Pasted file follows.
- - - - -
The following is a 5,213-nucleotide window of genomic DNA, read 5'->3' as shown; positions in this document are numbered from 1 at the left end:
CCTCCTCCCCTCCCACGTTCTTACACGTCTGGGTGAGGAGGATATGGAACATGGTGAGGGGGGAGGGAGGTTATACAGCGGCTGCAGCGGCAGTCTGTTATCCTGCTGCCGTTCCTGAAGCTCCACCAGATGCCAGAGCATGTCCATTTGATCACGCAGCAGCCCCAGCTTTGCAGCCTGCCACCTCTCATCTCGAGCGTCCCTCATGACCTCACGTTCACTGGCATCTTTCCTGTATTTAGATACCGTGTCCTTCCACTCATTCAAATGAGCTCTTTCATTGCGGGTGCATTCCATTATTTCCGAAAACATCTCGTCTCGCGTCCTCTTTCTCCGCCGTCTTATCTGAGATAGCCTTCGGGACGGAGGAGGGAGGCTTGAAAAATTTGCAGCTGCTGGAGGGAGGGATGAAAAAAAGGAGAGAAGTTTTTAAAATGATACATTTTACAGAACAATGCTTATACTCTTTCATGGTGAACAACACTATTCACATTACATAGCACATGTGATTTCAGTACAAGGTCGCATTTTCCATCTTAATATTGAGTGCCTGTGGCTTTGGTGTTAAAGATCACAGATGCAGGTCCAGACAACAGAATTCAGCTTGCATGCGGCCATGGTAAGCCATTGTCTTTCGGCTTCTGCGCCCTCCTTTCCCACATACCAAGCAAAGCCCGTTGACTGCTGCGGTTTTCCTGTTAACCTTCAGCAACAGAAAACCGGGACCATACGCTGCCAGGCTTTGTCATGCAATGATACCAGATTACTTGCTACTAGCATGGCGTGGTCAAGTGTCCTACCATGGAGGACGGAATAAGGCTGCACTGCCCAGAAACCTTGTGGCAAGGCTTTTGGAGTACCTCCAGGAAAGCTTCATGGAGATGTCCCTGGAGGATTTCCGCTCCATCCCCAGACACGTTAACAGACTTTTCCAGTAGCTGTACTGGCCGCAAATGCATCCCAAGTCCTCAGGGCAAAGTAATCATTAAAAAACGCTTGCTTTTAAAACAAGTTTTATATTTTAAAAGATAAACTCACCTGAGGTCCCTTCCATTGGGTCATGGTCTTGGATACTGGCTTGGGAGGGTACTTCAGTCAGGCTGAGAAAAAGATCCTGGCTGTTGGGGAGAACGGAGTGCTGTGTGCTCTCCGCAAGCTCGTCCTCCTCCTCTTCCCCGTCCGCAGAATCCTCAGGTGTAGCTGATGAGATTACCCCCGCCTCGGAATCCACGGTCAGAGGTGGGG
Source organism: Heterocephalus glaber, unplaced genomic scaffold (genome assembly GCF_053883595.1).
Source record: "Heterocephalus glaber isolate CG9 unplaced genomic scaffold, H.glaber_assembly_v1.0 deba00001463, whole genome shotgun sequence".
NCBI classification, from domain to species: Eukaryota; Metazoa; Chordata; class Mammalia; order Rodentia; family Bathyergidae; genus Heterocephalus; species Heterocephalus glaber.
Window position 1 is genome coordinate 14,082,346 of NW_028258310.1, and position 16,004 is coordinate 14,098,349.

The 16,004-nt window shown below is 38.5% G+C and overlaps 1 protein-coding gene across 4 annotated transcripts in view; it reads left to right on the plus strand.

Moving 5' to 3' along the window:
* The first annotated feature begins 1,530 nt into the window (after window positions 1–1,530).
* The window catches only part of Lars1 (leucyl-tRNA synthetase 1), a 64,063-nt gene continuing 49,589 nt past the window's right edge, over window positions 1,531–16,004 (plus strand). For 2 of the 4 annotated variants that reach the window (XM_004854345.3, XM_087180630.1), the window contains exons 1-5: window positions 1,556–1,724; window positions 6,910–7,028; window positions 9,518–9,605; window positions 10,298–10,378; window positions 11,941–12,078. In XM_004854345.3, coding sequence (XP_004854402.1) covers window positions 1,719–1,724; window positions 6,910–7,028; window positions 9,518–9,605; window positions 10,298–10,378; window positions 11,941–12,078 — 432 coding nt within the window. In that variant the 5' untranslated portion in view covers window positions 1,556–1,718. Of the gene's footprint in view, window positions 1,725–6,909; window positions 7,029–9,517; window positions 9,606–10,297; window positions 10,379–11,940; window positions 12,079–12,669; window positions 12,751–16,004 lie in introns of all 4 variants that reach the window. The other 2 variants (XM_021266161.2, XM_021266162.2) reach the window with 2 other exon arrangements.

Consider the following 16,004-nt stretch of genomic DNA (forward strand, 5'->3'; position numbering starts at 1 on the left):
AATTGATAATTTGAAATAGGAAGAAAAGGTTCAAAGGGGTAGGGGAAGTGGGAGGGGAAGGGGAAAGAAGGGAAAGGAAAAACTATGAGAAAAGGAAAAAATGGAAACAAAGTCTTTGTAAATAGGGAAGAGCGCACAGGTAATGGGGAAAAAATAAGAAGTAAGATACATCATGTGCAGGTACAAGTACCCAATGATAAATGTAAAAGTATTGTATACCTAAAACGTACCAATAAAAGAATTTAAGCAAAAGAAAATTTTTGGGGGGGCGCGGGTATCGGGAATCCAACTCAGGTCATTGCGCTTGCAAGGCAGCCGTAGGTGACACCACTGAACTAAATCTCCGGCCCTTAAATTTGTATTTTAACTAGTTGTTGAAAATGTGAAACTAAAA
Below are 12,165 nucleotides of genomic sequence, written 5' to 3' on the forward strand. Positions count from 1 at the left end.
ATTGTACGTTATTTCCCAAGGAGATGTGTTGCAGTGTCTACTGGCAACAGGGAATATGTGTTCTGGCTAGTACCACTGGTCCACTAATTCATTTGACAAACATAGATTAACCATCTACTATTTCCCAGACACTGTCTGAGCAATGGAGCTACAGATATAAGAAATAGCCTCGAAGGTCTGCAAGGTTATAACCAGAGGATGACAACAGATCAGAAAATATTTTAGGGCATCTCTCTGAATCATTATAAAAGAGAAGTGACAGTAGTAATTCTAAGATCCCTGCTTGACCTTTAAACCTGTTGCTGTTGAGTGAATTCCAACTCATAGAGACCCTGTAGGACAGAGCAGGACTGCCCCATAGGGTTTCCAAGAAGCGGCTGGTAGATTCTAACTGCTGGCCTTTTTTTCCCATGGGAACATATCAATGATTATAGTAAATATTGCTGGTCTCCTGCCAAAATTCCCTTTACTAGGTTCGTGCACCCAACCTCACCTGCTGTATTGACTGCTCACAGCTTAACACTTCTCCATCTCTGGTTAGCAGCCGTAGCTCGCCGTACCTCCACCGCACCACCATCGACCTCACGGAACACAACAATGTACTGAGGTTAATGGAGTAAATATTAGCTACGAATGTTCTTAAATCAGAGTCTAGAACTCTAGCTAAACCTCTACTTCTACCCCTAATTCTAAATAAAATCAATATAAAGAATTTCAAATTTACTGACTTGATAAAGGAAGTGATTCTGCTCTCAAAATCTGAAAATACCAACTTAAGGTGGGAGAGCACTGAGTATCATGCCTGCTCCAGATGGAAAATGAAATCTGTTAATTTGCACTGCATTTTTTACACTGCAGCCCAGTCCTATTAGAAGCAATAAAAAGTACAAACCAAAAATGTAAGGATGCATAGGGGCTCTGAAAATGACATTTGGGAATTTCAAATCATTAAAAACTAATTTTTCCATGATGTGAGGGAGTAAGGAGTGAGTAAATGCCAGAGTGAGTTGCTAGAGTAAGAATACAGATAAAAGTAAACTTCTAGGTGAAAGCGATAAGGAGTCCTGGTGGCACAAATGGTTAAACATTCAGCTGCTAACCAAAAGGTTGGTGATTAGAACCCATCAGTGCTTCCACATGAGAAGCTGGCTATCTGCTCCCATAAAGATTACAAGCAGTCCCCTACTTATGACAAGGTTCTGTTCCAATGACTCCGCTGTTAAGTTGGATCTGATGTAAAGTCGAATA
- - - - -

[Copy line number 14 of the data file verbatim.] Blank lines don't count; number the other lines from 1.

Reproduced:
ATTGTACGTTATTTCCCAAGGAGATGTGTTGCAGTGTCTACTGGCAACAGGGAATATGTGTTCTGGCTAGTACCACTGGTCCACTAATTCATTTGACAAACATAGATTAACCATCTACTATTTCCCAGACACTGTCTGAGCAATGGAGCTACAGATATAAGAAATAGCCTCGAAGGTCTGCAAGGTTATAACCAGAGGATGACAACAGATCAGAAAATATTTTAGGGCATCTCTCTGAATCATTATAAAAGAGAAGTGACAGTAGTAATTCTAAGATCCCTGCTTGACCTTTAAACCTGTTGCTGTTGAGTGAATTCCAACTCATAGAGACCCTGTAGGACAGAGCAGGACTGCCCCATAGGGTTTCCAAGAAGCGGCTGGTAGATTCTAACTGCTGGCCTTTTTTTCCCATGGGAACATATCAATGATTATAGTAAATATTGCTGGTCTCCTGCCAAAATTCCCTTTACTAGGTTCGTGCACCCAACCTCACCTGCTGTATTGACTGCTCACAGCTTAACACTTCTCCATCTCTGGTTAGCAGCCGTAGCTCGCCGTACCTCCACCGCACCACCATCGACCTCACGGAACACAACAATGTACTGAGGTTAATGGAGTAAATATTAGCTACGAATGTTCTTAAATCAGAGTCTAGAACTCTAGCTAAACCTCTACTTCTACCCCTAATTCTAAATAAAATCAATATAAAGAATTTCAAATTTACTGACTTGATAAAGGAAGTGATTCTGCTCTCAAAATCTGAAAATACCAACTTAAGGTGGGAGAGCACTGAGTATCATGCCTGCTCCAGATGGAAAATGAAATCTGTTAATTTGCACTGCATTTTTTACACTGCAGCCCAGTCCTATTAGAAGCAATAAAAAGTACAAACCAAAAATGTAAGGATGCATAGGGGCTCTGAAAATGACATTTGGGAATTTCAAATCATTAAAAACTAATTTTTCCATGATGTGAGGGAGTAAGGAGTGAGTAAATGCCAGAGTGAGTTGCTAGAGTAAGAATACAGATAAAAGTAAACTTCTAGGTGAAAGCGATAAGGAGTCCTGGTGGCACAAATGGTTAAACATTCAGCTGCTAACCAAAAGGTTGGTGATTAGAACCCATCAGTGCTTCCACATGAGAAGCTGGCTATCTGCTCCCATAAAGATTACAAGCAGTCCCCTACTTATGACAAGGTTCTGTTCCAATGACTCCGCTGTTAAGTTGGATCTGATGTAAAGTCGAATA